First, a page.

Bulgaria Celebrates 'Apostle of Freedom' Vasil Levski's Birthday
Today Bulgaria celebrates the 177-th anniversary of the birth of its national hero, the “Apostle of Freedom” Vasil Levski.
Vasil Ivanov Kunchev was born in the town of Karlovo a son to a poor family that he had to take care of early in his life after the death of his father.
In his young years he joined a monastic confraternity, but left it to join the Bulgarian freedom movement.
Shortly after joining the First Bulgarian Legion, he acquired the nickname "Levski" (the Lion) after performing a spectacular jump over a training pit. In the eyes of his comrades, he jumped like a lion. History and legendary myth tell the story of him crossing the country, winning Bulgarians for his cause and creating revolutionary committees in most of the places he visited. With the Ottoman police constantly chasing him, he manages to escape using his wits and cunning.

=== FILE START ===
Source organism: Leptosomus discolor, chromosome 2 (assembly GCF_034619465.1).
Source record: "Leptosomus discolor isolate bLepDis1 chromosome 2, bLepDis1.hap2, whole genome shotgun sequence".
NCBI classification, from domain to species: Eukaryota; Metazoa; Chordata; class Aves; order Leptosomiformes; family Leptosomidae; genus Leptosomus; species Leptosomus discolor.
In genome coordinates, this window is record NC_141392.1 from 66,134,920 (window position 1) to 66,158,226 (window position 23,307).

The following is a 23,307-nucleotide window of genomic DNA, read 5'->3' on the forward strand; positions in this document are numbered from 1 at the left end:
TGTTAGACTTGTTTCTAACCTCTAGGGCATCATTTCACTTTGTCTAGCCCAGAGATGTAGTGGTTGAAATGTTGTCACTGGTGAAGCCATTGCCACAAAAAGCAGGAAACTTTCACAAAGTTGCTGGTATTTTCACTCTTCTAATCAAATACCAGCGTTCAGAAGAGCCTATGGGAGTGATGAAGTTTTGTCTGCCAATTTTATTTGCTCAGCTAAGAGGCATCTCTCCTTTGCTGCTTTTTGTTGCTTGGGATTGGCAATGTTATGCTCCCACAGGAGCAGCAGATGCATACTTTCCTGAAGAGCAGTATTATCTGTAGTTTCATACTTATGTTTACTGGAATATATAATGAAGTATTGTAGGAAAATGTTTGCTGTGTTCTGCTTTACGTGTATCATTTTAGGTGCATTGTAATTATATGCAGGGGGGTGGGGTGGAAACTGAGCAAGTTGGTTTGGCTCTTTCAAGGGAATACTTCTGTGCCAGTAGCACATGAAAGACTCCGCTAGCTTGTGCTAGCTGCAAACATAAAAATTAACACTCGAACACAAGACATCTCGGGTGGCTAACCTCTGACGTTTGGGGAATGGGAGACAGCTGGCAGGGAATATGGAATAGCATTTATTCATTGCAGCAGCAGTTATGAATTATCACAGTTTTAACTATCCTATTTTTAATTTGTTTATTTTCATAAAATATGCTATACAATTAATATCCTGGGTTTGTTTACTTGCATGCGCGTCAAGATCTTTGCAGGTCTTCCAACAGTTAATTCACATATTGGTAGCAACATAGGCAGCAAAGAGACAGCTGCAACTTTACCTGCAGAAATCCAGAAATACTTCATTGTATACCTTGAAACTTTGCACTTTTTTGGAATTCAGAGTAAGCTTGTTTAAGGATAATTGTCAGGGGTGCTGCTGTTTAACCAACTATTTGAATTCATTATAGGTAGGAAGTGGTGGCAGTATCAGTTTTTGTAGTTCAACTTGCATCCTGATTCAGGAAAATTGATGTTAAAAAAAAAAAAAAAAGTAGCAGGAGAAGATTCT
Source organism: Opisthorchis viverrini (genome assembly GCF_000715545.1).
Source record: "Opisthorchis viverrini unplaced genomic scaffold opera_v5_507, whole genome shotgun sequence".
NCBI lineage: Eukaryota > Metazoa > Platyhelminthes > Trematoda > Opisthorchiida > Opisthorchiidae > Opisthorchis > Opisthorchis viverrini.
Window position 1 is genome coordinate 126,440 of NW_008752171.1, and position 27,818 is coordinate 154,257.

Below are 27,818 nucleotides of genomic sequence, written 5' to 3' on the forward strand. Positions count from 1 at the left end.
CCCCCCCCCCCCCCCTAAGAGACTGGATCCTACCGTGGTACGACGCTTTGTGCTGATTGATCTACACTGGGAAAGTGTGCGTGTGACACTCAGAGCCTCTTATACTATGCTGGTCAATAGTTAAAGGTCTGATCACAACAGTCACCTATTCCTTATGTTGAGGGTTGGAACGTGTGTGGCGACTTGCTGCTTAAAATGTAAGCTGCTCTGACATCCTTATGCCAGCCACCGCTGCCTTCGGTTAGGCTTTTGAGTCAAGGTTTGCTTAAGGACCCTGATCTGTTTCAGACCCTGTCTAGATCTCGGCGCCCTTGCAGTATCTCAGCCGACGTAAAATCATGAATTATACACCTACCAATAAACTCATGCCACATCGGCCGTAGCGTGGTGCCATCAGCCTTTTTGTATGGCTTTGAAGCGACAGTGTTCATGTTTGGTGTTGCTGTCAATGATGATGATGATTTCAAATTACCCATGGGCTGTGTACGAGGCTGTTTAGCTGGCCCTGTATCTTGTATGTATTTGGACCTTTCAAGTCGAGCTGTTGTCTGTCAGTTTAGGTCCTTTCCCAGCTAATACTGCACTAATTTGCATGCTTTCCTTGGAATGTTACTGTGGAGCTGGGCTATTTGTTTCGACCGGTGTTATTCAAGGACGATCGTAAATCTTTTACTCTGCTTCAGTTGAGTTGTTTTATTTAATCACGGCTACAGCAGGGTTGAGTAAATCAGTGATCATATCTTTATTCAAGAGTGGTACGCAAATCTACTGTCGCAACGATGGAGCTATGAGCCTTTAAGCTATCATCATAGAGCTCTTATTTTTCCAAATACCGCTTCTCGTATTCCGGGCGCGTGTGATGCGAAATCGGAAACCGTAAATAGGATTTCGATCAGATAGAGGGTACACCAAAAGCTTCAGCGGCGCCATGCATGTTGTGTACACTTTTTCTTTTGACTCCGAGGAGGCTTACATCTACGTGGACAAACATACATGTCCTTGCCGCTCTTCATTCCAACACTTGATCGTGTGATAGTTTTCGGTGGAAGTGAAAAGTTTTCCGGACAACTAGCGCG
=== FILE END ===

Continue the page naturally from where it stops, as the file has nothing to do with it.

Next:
He is a subject of admiration by other revolutionaries at the time who wrote about him in poetry and prose. In 1872 he was betrayed and captured by the authorities. He stood trial and was hung in the outskirts of Sofia on February 19 (new style) 1873.
It is peculiar that Bulgarians celebrate his hanging more than his birth - there are several explanations for this phenomenon including the personal guilt of the people that Vasil Levski's dreams remain unfulfilled to this day.
He preached that Bulgarian freedom should only come from the people, rather than be brought by an outside force and that it is the duty of Bulgarians to achieve equality between them and the other European peoples.
Bulgarian President Rossen Plavneliev will today partake in the celebrations in Levski's home town of Karlovo.
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